Narang agreed with Gadgil. “We create design-rich, bespoke jewellery and are happy with our current business scale,” he said. “We don’t want to open stores everywhere else.”
“We cater not only to millennials but also centennials, who are born after 2000 and are going to have their first income this year,” said Mathew. Retailers must be aggressive, he said, in providing these consumers the kind of shopping experience that allows them to buy jewellery while being on the phone.
“We need to talk their language and focus on marketing that attracts them now,” Mathew said. “Legacy brands tend to focus on the same old touchstones of business, trust, value. Whereas, if you’re a young consumer, what matters is more personal, more immediate. Perhaps you no longer use the very first mobile phone your father gave you, but the ring he gave you is still on your finger — we must spread this message of sentiment to millennials as well as Gen Z, the centennials.”
Beyond the consumer, Mathew had a message for his industry peers. Jewellers can sort themselves by category for the purposes of B2B trade, he urged, but they must come together and speak as one when facing the government or communicating with consumers. As an example, he said: “Handmade Indian jewellery is perhaps the only product across the world for which consumers do not pay a premium. They are happy to do so for handmade cars, watches, and so on. The industry must unite and speak in common cause,” in cases such as this.
Kalyanaraman differed from Mathew, saying that there is no need to generalise one’s approach to consumers based on which generation they may belong to. Kalyan Jewellers, he said, brings regional design elements into its showrooms from time to time, so that it can nurture its appeal to audiences from different parts of India. “At any given time we have campaigns running that target regions rather than consumers. This means that we are telling, let us say, a Bengali consumer residing in South India that we have jewellery that reflects the tastes of your region too. This is how we differentiate our marketing.”
On the subject of optimising a business by cutting costs, Jain extolled the virtues of linking a company’s enterprise resource planning (ERP) system to its website. “Manpower is becoming more expensive day by day,” he said, “so technology should replace certain routine jobs.”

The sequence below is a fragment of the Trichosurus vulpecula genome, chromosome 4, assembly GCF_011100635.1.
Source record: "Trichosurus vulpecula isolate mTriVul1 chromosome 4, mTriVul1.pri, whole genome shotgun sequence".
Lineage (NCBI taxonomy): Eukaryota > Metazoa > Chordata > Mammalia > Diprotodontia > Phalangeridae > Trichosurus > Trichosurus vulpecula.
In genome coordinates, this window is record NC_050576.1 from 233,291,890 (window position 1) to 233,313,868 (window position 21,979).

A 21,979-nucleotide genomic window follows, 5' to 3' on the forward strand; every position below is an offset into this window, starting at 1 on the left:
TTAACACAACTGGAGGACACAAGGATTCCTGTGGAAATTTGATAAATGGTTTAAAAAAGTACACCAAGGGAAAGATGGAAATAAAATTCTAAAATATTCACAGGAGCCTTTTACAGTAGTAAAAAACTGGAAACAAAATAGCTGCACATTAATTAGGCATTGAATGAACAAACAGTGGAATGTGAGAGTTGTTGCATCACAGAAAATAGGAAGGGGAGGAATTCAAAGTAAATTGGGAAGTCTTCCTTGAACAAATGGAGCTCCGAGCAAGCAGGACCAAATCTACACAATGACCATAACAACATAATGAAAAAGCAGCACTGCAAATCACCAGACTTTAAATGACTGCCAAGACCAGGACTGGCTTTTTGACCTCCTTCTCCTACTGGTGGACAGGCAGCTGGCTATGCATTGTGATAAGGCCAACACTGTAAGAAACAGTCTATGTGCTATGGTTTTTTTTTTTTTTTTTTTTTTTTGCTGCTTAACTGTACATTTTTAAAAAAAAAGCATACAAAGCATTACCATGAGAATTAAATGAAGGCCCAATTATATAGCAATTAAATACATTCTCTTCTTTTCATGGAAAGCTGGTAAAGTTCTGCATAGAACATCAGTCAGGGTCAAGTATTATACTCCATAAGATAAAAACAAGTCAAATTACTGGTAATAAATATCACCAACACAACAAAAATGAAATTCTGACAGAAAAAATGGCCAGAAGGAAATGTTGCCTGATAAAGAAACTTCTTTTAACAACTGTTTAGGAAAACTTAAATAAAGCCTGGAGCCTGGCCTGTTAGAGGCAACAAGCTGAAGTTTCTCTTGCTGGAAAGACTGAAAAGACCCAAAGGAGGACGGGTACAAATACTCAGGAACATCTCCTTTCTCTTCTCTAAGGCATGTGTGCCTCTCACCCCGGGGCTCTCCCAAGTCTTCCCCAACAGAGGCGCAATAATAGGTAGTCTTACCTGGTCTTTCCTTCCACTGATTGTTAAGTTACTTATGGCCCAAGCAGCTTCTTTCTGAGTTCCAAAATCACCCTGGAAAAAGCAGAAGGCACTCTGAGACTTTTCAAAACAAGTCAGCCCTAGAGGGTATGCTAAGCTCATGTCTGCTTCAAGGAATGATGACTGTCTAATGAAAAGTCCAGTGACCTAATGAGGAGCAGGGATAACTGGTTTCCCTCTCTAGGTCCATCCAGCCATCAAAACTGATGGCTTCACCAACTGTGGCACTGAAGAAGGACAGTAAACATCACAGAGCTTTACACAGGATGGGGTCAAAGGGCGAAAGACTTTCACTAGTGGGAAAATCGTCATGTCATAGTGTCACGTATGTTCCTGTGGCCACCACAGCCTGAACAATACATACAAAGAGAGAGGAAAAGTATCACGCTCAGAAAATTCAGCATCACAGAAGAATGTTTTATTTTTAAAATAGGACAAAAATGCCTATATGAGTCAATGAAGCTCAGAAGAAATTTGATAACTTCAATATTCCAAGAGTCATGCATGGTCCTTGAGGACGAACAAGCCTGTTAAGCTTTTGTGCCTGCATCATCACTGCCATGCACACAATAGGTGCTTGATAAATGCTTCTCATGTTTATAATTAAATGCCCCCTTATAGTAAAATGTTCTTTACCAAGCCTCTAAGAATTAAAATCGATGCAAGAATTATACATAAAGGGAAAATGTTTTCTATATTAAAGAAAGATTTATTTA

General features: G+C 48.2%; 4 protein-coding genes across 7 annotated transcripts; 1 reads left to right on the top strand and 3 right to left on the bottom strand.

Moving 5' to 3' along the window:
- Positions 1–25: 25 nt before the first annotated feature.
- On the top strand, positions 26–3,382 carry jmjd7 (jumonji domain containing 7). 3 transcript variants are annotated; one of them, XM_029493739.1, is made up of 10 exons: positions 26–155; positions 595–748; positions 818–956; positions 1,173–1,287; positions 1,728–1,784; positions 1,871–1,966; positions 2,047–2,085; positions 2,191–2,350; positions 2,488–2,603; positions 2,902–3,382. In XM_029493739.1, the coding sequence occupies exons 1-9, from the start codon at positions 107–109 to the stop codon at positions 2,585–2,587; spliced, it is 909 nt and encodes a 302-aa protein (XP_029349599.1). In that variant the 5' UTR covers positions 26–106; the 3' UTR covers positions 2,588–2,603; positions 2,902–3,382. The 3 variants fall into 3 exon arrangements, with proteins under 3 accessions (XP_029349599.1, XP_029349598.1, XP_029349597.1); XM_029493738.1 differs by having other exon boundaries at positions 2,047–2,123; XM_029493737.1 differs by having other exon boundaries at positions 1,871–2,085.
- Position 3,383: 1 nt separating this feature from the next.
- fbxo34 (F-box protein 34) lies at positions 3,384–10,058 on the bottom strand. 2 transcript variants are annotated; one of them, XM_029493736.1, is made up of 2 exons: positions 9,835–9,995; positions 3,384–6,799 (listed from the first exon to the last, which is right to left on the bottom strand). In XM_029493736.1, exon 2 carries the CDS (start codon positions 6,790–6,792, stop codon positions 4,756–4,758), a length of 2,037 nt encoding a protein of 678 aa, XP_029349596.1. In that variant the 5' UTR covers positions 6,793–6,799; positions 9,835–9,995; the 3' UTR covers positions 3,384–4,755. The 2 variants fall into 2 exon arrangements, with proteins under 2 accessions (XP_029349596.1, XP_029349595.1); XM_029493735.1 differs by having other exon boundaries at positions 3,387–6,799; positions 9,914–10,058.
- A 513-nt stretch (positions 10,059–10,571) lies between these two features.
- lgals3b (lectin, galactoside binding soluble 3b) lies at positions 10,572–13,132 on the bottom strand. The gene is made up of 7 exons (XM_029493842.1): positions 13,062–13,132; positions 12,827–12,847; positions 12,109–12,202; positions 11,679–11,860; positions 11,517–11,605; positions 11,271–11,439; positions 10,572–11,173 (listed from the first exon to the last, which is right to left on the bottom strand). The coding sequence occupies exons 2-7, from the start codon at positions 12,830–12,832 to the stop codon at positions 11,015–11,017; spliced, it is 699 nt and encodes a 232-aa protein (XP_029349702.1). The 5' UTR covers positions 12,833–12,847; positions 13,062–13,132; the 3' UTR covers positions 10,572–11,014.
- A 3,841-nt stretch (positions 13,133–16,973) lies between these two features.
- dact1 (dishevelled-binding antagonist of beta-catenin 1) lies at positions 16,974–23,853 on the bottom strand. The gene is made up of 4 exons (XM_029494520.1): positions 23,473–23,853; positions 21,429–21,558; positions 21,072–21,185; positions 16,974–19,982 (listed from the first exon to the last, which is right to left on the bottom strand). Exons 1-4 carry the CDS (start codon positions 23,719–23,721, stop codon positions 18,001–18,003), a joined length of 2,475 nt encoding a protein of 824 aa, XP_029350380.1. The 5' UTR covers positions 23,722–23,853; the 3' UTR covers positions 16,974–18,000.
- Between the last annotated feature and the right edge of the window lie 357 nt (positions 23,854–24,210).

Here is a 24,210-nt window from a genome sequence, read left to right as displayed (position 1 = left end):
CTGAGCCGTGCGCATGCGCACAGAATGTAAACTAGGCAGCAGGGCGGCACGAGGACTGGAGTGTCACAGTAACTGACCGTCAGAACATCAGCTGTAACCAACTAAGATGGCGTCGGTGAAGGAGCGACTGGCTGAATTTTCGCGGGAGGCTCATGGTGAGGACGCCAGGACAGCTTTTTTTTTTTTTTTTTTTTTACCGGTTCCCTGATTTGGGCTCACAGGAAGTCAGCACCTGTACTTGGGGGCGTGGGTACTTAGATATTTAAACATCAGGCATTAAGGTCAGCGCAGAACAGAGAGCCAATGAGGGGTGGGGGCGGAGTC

Mathew led the panel to a consensus on technology being used to enable business, with the following statement: “Malabar has worked on mastering its back-end operations. Now we need to capture the response of customers and then make jewellery. Devices using Alexa and Siri, for instance, respond to a listener’s request instantly. We can actually install these devices in our showrooms and ask them to track the customers’ most commonly spoken words. If we find that customers are most concerned about the making charge, we work on that. If it is design that preoccupies them, we work on it. We use technology to follow and respond to customers’ actual needs.”
A member of the audience asked whether cost overruns could be avoided while assuring customers of luxury. Narang took this opportunity to raise his concerns about the idea of reducing the making charge. “In the next five years,” he said, “the middle class in India will double in number. People will be buying jewellery for their spouses for the first time. To attract them, we need to increase the aspirational value of jewellery.”
He made the important point that “Jewellery’s competitors, such as tourism, gadgets and so on, are not considered investments. We will be left 50 years in the past if we continue to promote jewellery as a mode of investment.